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|Named Person:||Roone Arledge; Roone Arledge; Roone Arledge; Roone Arledge|
|All Authors / Contributors:||
|Description:||381 p.,  p. of plates : ill. ; 25 cm.|
|Contents:||Arledge ascendant --
Last with the least --
That uncertain summer --
Wide world of news --
20/20 hindsight --
From morning till Nightline --
Three's a crowd --
Star search --
A Sunday morning wake-up call --
A death in the family --
Blind spots --
The party's over --
Power plays --
Star power --
Not ready for prime time --
Roone at the top --
ABC goes to war --
On the brink.
|Responsibility:||by Marc Gunther.|
Roone Arledge, president of ABC News since 1977, changed all that. With acuity and determination, Arledge turned ABC News into a world-class news organization. Now a powerful empire, ABC News is number one in the ratings. Their slogan just happens to be true: more Americans get their news from ABC than from any other source. That makes Arledge the most powerful media executive in the country.
The House That Roone Built tells for the first time the dramatic story of this meteoric rise, and reveals, in all his complexity, the brilliant media pioneer who not only had his finger on the pulse of public demand but created the pulse itself.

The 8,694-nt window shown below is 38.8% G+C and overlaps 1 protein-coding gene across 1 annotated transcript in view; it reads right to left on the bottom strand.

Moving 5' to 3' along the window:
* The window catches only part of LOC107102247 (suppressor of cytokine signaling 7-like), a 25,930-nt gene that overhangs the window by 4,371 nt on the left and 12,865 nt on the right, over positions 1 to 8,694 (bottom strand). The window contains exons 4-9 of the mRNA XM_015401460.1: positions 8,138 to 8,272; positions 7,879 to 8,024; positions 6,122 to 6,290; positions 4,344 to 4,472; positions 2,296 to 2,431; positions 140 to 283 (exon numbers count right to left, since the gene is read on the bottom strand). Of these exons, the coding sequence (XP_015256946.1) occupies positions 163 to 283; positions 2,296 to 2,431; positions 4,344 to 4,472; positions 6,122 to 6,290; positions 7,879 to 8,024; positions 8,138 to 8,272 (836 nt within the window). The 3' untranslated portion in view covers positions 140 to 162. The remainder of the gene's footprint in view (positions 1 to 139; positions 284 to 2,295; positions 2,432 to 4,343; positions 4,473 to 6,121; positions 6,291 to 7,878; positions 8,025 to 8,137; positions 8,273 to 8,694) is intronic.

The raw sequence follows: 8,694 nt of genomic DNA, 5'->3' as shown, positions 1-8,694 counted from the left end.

It provides the view behind the camera of how Roone remade a news organization, creating bold new ways of presenting the news - with programs like "Nightline," "20/20," "This Week with David Brinkley," and "PrimeTime Live" - and assembling a galaxy of stars that is now unrivaled in the industry.
Peter Jennings, Ted Koppel, Barbara Walters, Diane Sawyer, Sam Donaldson, Geraldo Rivera, Hugh Downs - learn how Arledge played them like pieces in a chess game, shrewdly mollifying insecurities, indulging vanities, and surmounting rivalries and clashes of power.
Packed with fascinating anecdotes and revealing psychological profiles of those whose appearances we know so well, The House That Roone Built also explores controversial issues in television news - the dangers of the star system, the unending ratings pressures, and the impact of cost-conscious corporate owners.
It is a probing account of the creation of a media powerhouse, and a compelling look at how television journalism has evolved in recent times, how its role has changed from "serving the public" to "playing the crowd," and how television, no longer just the documenter of history, has become its very maker.